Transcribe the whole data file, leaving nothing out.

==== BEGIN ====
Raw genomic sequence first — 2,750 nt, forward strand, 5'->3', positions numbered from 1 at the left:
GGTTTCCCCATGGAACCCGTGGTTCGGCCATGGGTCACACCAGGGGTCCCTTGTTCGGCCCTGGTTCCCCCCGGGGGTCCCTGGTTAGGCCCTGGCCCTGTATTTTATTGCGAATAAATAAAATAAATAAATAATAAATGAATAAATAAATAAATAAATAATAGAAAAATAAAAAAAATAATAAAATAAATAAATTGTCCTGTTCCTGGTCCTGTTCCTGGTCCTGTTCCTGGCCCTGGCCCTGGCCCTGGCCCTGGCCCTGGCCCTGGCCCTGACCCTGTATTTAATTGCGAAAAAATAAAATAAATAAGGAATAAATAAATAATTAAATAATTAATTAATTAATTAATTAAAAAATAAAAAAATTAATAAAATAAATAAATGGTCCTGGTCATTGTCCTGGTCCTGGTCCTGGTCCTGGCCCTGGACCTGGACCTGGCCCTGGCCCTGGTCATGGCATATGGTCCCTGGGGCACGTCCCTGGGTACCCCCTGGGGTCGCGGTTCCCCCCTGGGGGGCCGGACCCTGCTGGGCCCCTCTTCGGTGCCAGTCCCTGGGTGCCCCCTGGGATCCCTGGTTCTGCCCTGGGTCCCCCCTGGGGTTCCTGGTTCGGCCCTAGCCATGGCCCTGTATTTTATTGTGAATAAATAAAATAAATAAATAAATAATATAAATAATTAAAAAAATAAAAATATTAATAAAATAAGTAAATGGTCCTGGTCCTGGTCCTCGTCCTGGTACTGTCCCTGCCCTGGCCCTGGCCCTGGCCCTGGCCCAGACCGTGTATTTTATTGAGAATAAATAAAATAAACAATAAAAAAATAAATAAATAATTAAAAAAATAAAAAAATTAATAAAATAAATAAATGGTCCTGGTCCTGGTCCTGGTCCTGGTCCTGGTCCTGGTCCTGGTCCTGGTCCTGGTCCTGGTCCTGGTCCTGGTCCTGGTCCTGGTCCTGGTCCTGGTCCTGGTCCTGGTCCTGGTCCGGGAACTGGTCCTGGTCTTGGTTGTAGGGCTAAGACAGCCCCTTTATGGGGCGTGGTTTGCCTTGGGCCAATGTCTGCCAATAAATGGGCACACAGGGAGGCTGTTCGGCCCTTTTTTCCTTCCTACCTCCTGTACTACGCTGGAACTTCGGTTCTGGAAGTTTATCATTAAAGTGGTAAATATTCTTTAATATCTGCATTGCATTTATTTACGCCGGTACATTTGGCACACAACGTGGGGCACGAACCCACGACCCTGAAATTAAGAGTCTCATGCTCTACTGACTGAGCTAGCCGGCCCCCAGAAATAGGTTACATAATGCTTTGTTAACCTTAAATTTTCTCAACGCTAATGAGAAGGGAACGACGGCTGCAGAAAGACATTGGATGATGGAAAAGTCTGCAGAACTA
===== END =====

Raw genomic sequence first — 2,750 nt, forward strand, 5'->3', positions numbered from 1 at the left:
GGTTTCCCCATGGAACCCGTGGTTCGGCCATGGGTCACACCAGGGGTCCCTTGTTCGGCCCTGGTTCCCCCCGGGGGTCCCTGGTTAGGCCCTGGCCCTGTATTTTATTGCGAATAAATAAAATAAATAAATAATAAATGAATAAATAAATAAATAAATAATAGAAAAATAAAAAAAATAATAAAATAAATAAATTGTCCTGTTCCTGGTCCTGTTCCTGGTCCTGTTCCTGGCCCTGGCCCTGGCCCTGGCCCTGGCCCTGGCCCTGGCCCTGACCCTGTATTTAATTGCGAAAAAATAAAATAAATAAGGAATAAATAAATAATTAAATAATTAATTAATTAATTAATTAAAAAATAAAAAAATTAATAAAATAAATAAATGGTCCTGGTCATTGTCCTGGTCCTGGTCCTGGTCCTGGCCCTGGACCTGGACCTGGCCCTGGCCCTGGTCATGGCATATGGTCCCTGGGGCACGTCCCTGGGTACCCCCTGGGGTCGCGGTTCCCCCCTGGGGGGCCGGACCCTGCTGGGCCCCTCTTCGGTGCCAGTCCCTGGGTGCCCCCTGGGATCCCTGGTTCTGCCCTGGGTCCCCCCTGGGGTTCCTGGTTCGGCCCTAGCCATGGCCCTGTATTTTATTGTGAATAAATAAAATAAATAAATAAATAATATAAATAATTAAAAAAATAAAAATATTAATAAAATAAGTAAATGGTCCTGGTCCTGGTCCTCGTCCTGGTACTGTCCCTGCCCTGGCCCTGGCCCTGGCCCTGGCCCAGACCGTGTATTTTATTGAGAATAAATAAAATAAACAATAAAAAAATAAATAAATAATTAAAAAAATAAAAAAATTAATAAAATAAATAAATGGTCCTGGTCCTGGTCCTGGTCCTGGTCCTGGTCCTGGTCCTGGTCCTGGTCCTGGTCCTGGTCCTGGTCCTGGTCCTGGTCCTGGTCCTGGTCCTGGTCCTGGTCCTGGTCCTGGTCCGGGAACTGGTCCTGGTCTTGGTTGTAGGGCTAAGACAGCCCCTTTATGGGGCGTGGTTTGCCTTGGGCCAATGTCTGCCAATAAATGGGCACACAGGGAGGCTGTTCGGCCCTTTTTTCCTTCCTACCTCCTGTACTACGCTGGAACTTCGGTTCTGGAAGTTTATCATTAAAGTGGTAAATATTCTTTAATATCTGCATTGCATTTATTTACGCCGGTACATTTGGCACACAACGTGGGGCACGAACCCACGACCCTGAAATTAAGAGTCTCATGCTCTACTGACTGAGCTAGCCGGCCCCCAGAAATAGGTTACATAATGCTTTGTTAACCTTAAATTTTCTCAACGCTAATGAGAAGGGAACGACGGCTGCAGAAAGACATTGGATGATGGAAAAGTCTGCAGAACTA